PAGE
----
So in many ways Witness To the Blues is not an unusual Joe Louis Walker album, but its energy is of a different order. Walker agrees, and points out "we just went in the studio and played, not a whole bunch of overdubbings, not a whole bunch of bells and whistles."

Now, the context: "You know what it is?" he begins. "I've worked with great producers—Tony Visconti, Steve Cropper. I'd been off tour and I said, 'Let me call some of my partners.' So I called John Hammond, we were playing phone tag; I called Larry Coryell, and Larry moved to Florida; something told me to call Duke Robillard. Me and Duke have done a lot of playing together, we played Australia together on several occasions, we played B.B. King's club, and so I told Duke I had the songs and was going to be demo'ing 'em and I needed to get somebody to produce the record. A light went on in my head and I said, 'Hey, man, would you be interested in doing something?' And Duke said, 'I'd be honored.' Boy, did I get lucky. So just like Cropper or Tony Visconti, he never tells you what you can't do. If you have a disagreement about a particular part of a song, Cropper would say, 'Take a tape home, listen to it.' Every time I'd bring it back the next day I'd tell Cropper, 'Don't ever listen to me.' He's so gentlemanly; you gotta pull teeth to get Cropper to tell you how things are done. Same with Duke, same with Scotty Moore, same with Ike Turner. They have that thing-they've been in the studio, especially Cropper and Scotty. Those guys are what I call 'studio rats'-they made shit work that wasn't even invented! Now everybody takes it for granted. So I was real fortunate."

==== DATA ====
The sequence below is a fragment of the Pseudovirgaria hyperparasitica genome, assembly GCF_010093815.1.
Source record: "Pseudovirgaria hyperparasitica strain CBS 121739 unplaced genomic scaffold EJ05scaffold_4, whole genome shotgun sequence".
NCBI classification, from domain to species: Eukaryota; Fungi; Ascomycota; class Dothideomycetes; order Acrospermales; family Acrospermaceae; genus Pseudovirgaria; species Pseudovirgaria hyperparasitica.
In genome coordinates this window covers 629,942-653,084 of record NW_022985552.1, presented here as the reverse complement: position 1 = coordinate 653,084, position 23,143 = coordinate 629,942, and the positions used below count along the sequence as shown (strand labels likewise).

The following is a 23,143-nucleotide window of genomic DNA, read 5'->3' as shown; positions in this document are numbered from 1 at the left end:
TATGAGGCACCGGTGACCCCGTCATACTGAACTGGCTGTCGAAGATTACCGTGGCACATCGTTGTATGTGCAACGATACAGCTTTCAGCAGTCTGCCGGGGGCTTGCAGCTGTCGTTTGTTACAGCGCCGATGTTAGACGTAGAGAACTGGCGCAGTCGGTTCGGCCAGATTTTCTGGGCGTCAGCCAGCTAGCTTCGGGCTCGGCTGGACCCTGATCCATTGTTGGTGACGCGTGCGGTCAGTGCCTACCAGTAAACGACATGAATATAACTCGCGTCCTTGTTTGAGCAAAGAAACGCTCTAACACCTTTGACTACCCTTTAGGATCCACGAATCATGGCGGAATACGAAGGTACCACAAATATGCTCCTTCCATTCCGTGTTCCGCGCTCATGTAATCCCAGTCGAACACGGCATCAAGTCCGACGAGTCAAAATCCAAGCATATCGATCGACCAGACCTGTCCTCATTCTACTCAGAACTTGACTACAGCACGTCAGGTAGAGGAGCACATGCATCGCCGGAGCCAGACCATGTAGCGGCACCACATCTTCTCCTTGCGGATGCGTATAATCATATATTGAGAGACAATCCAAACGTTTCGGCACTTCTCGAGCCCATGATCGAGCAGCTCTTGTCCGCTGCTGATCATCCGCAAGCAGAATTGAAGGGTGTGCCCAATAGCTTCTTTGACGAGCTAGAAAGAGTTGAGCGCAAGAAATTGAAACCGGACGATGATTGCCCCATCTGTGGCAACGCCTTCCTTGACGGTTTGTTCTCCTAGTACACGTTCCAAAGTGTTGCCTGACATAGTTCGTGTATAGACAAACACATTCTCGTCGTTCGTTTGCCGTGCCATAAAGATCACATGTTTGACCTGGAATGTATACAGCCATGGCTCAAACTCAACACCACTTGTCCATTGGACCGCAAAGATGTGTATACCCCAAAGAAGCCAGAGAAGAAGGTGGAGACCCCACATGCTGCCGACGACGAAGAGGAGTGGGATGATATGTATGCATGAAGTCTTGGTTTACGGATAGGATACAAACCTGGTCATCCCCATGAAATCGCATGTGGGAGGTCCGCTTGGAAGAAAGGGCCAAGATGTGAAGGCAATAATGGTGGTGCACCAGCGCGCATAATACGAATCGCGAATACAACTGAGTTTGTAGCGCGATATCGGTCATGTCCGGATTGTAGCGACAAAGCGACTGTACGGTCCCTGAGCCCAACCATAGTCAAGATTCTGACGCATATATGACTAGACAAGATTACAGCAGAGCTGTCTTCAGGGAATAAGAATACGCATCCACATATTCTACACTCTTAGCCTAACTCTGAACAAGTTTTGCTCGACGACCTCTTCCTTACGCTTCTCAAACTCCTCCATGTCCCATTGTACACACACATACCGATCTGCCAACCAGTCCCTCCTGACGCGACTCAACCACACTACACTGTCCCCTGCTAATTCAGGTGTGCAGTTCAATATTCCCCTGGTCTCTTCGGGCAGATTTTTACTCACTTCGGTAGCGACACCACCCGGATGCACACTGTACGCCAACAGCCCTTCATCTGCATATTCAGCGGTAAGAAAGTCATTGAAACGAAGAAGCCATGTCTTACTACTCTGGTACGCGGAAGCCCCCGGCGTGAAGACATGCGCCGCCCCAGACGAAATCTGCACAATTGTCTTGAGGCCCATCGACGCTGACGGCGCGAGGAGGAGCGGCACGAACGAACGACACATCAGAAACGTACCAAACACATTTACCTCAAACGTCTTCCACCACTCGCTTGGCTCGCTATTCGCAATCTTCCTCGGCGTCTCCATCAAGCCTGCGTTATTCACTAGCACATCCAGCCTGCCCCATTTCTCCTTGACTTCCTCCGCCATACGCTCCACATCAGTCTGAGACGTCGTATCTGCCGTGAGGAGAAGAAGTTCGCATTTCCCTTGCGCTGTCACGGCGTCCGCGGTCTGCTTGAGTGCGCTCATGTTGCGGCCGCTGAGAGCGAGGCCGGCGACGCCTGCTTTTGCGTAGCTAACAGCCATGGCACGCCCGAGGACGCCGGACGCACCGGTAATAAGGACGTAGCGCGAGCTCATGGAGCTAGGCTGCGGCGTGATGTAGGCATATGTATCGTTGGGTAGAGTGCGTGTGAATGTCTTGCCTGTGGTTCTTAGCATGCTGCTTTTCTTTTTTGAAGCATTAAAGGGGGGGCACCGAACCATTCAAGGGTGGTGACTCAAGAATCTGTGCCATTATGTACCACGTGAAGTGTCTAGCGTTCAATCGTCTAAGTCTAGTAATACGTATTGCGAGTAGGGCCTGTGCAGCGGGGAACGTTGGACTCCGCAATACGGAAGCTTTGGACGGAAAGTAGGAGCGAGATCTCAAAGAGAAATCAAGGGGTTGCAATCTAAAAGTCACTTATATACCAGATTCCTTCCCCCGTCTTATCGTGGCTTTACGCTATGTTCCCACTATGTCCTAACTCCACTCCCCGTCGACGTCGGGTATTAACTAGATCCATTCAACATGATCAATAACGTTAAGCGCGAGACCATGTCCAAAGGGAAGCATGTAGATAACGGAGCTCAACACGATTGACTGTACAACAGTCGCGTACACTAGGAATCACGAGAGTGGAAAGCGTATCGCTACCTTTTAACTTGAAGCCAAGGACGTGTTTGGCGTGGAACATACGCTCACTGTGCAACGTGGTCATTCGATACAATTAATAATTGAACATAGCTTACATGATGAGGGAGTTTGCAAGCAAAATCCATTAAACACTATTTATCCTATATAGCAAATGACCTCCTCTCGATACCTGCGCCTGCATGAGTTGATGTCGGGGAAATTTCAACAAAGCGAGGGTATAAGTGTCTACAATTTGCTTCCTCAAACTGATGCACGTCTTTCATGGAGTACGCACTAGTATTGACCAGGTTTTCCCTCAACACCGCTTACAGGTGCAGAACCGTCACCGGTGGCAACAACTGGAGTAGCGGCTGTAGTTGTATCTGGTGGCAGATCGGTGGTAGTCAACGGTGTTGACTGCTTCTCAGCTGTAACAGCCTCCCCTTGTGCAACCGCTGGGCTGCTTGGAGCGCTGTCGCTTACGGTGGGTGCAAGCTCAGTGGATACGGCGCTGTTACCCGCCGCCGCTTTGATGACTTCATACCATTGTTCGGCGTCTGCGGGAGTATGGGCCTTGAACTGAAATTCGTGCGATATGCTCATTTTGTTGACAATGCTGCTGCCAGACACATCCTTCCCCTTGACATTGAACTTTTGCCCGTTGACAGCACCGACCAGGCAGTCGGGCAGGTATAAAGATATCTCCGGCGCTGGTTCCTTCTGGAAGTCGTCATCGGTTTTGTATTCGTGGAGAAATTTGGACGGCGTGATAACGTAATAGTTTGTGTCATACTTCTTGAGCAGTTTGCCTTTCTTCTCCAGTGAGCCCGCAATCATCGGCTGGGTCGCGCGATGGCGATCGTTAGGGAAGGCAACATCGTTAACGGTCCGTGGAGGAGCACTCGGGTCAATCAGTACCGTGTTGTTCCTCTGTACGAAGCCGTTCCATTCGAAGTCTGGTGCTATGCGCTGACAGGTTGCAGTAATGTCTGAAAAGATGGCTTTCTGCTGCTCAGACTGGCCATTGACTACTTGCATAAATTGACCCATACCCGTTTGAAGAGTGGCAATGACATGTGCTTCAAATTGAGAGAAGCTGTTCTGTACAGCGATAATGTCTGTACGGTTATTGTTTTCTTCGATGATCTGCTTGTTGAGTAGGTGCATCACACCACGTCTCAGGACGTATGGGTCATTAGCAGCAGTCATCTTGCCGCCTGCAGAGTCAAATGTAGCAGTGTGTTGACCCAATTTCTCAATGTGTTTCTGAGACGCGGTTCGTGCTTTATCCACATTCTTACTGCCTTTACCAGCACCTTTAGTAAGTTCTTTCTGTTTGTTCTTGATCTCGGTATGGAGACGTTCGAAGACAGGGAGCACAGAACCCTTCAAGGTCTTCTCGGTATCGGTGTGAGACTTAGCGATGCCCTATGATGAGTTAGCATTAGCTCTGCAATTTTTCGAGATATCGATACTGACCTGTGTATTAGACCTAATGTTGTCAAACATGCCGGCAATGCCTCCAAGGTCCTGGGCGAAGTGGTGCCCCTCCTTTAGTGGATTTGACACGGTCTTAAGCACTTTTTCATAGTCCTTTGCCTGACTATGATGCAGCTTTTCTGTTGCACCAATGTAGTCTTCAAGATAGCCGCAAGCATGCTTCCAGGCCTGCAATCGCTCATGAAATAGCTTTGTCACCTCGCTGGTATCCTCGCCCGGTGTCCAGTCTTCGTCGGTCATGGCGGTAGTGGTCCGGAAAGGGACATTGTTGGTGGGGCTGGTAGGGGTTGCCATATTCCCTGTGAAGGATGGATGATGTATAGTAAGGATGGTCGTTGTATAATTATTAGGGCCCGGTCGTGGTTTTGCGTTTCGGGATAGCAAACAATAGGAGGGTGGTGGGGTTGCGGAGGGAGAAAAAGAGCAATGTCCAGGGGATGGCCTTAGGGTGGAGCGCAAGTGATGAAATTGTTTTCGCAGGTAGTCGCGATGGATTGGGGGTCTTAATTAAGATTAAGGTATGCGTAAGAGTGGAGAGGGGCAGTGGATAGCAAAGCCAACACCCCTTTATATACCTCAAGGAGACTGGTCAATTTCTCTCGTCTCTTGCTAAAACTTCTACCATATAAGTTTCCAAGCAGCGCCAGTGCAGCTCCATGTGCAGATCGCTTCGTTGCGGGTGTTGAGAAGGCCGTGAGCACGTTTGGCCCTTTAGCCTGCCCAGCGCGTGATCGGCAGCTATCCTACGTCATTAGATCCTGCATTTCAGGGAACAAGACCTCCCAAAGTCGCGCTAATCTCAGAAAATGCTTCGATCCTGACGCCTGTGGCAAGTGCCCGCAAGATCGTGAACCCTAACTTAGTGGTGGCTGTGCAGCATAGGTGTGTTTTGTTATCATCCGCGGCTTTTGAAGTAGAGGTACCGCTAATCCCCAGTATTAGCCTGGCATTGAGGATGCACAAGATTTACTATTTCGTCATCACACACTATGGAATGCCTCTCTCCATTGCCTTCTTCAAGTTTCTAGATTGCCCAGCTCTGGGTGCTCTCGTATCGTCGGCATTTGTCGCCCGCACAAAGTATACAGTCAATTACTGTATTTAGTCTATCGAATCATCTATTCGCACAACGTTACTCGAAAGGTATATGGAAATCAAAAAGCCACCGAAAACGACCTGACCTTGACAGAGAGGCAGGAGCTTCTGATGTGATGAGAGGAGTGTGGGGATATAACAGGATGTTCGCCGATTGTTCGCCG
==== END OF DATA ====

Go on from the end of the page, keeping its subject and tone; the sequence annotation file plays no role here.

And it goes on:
Ah, yes. Wax enthusiastic to Walker about the sultriness of Shemekia Copeland's duet vocal with him on "Lover's Holiday," and he not only agrees but also offers insights into the art of singing, and you find you might never have figured on someone identifying Stevie Ray Vaughan as a gospel singer. Well, listen to the man: "Yeah, I knew Shemekia's dad. [Note: the late Texas blues great Johnny Copeland] I played on her first record, and Shemekia's only going to get better. She's almost at the top of her game now. She's smart. As good as she sings, she's taking music lessons. I did the same thing about 15, 20 years ago, just to be able to call up certain things, like learning how to sing from your stomach. It takes discipline to sing from your stomach. You hear somebody like Bob Dylan, I love Bob Dylan, he sings from his nose. But then when you heard Nashville Skyline, he was singing from his stomach. You know he'd been in that wreck, and you gotta breathe in the hospital. Now Bob's back to singing the way he used to, but he's still Bob Dylan. He learned how to sing right. Same thing with Elton John—he came out and said it. It takes time to learn. I give him credit for doing that. But good gospel singers sometimes sing from their nose too—like Stevie Ray, when he needed to get a point across. But you hear someone like Little Milton, or Otis Rush, or B.B., and they're singing from their stomach. That's why it sounds so powerful. You want a big sound? Open your mouth. That's why when you see someone like Pavarotti and he's hitting a high note, a hard note, his mouth is open—if you make a mistake, make it loud and proud. It's like playing guitar. I don't like when guys chop the notes off. They do that because they've run out of breath. Then you hear some singers who can just hold a note forever."